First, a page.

For dinner, we returned to our neighborhood of Gaiole and found a table at another nearby castle. We dined in the courtyard under the stars where, for the first time since Venice, all those around us were speaking English. The restaurant was touristy likely because of its prices, but the meal was the fanciest we ate in Italy.  Complementary prosecco preceeded a chef's complement of cheese, basil, and olive oil. This was followed by and vegetable and bread dressing topped with scampi (the aforementioned shirmp/crawfish) and a slice of meat from what seemed to be a layer cake of hare, liver, and proscutto. This amazing course preceeded pasta with wild boar, which was followed by roast duck and delicately seasoned lamb. We finished with Tiramissu, and received some complementary cookies as well. Back in the castle, we fell justifiably into a deep sleep.

That catches me up to Siena, about which I already wrote. Review that if you wish, avid followers, for my next entry will take us to Austria.

In real time, we are preparing for another day in Prague. This city is amazingly beautiful and has fantastic beer. Today we will go to a brewery and complete our last minute shopping.

Thursday, July 7, 2011


There is a large gap to fill between our day in Siena and the feast in Orvieto. I'll start at the end of the parade on Sunday and hit the highlights.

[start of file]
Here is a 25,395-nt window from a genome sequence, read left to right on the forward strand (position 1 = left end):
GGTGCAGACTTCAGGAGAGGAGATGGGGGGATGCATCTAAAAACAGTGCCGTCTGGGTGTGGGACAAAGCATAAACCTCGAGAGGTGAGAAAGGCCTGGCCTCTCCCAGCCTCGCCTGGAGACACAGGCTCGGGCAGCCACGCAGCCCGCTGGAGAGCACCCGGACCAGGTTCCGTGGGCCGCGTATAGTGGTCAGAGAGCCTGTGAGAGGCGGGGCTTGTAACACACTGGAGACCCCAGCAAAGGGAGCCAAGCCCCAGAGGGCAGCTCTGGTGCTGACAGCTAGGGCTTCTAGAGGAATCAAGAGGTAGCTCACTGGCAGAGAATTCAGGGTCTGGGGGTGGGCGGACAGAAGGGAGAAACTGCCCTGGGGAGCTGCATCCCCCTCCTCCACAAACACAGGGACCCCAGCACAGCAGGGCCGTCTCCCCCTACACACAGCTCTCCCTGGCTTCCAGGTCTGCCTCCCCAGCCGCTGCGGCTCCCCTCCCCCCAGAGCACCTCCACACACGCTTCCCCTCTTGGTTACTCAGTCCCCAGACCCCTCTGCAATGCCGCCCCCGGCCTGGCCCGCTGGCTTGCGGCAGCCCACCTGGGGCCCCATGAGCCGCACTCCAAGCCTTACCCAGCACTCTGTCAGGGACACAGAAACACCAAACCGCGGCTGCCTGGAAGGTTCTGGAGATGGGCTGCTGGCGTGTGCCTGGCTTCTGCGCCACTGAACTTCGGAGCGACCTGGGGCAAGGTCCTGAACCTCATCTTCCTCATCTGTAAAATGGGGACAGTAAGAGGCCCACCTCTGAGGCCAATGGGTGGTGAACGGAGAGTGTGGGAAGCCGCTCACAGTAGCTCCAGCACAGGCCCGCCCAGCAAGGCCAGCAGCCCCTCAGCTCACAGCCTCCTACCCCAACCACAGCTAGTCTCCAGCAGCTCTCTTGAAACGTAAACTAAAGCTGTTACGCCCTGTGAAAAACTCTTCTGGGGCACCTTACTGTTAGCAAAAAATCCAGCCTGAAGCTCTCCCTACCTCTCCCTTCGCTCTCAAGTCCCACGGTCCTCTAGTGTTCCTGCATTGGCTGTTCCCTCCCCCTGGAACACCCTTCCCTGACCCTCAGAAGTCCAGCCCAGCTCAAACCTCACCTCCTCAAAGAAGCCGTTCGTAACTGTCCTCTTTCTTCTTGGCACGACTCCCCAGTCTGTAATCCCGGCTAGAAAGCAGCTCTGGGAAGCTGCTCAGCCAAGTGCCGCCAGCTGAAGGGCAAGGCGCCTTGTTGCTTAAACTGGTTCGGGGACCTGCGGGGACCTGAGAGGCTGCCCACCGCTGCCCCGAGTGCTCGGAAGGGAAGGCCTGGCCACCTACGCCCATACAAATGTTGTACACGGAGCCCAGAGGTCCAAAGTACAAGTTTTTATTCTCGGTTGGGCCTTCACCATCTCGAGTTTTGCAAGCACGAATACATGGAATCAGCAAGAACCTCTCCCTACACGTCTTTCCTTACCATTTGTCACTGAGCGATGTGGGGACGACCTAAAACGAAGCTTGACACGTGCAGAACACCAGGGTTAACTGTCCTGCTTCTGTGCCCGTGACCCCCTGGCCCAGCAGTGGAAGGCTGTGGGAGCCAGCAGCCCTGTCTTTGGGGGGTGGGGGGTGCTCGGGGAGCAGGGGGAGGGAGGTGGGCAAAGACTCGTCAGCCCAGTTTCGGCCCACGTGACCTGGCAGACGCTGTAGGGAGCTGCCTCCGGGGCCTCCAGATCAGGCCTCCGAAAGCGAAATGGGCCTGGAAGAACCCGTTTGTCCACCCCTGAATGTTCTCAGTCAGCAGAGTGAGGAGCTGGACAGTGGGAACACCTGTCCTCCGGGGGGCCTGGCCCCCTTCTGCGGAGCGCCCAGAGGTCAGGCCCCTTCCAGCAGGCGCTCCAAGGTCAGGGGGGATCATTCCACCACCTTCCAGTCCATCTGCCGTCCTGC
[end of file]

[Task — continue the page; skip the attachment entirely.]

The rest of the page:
We hiked to the other side of town to see the view from the Orvieto wall, and walked to the bottom of a huge 200 foot deep well that the Pope had built in the 13 or 14th century to supply the city with water in the event of a seige. It was wide enough for donkeys to haul the water in and out, and was quite a hike out. Back to the top of the city, we went under the ground in caves dug to supply building material for the city. We walked through an old olive oil press underground, several pigeon rookeries, where they attracted pigeons to eat, and a Eutruscan well that was over 300 feet deep. The well was dug by stone tools or hand and slightly larger than a tiny ancient person. After emerging from the underground, we were very tired. We stopped for a drink to relax before dinner, and order two glasses of wine. With them came some bruchetta, a nice surprise. A few minutes later, they brought us some fried risotto balls. After that, more bruchetta. Who knows how much more free food we would have received, for we were soon full and so tired that we went immediately home to bed.

The next day, we went up to the Barberani winery for a tour. Note I spelled the name incorrectly on previous blogs. Niccolo took us on a tour. He is the head wine maker, while his brother handles the business side. I got the impression that his parents were semi-retired. He was very knowledgeable and humble in his craft. They pick all their grapes by hand and press them in a machine that uses compressed air to be more gentle than metal. The farm is organic, all of whihc combines to produce a wine that is traditional and clean of bad grapes and excess parts of the vine. His philosophy is to involve as many of his employees as possible in the process to get ideas on how to improve the wine and to give them ownership of the process. Very impressive.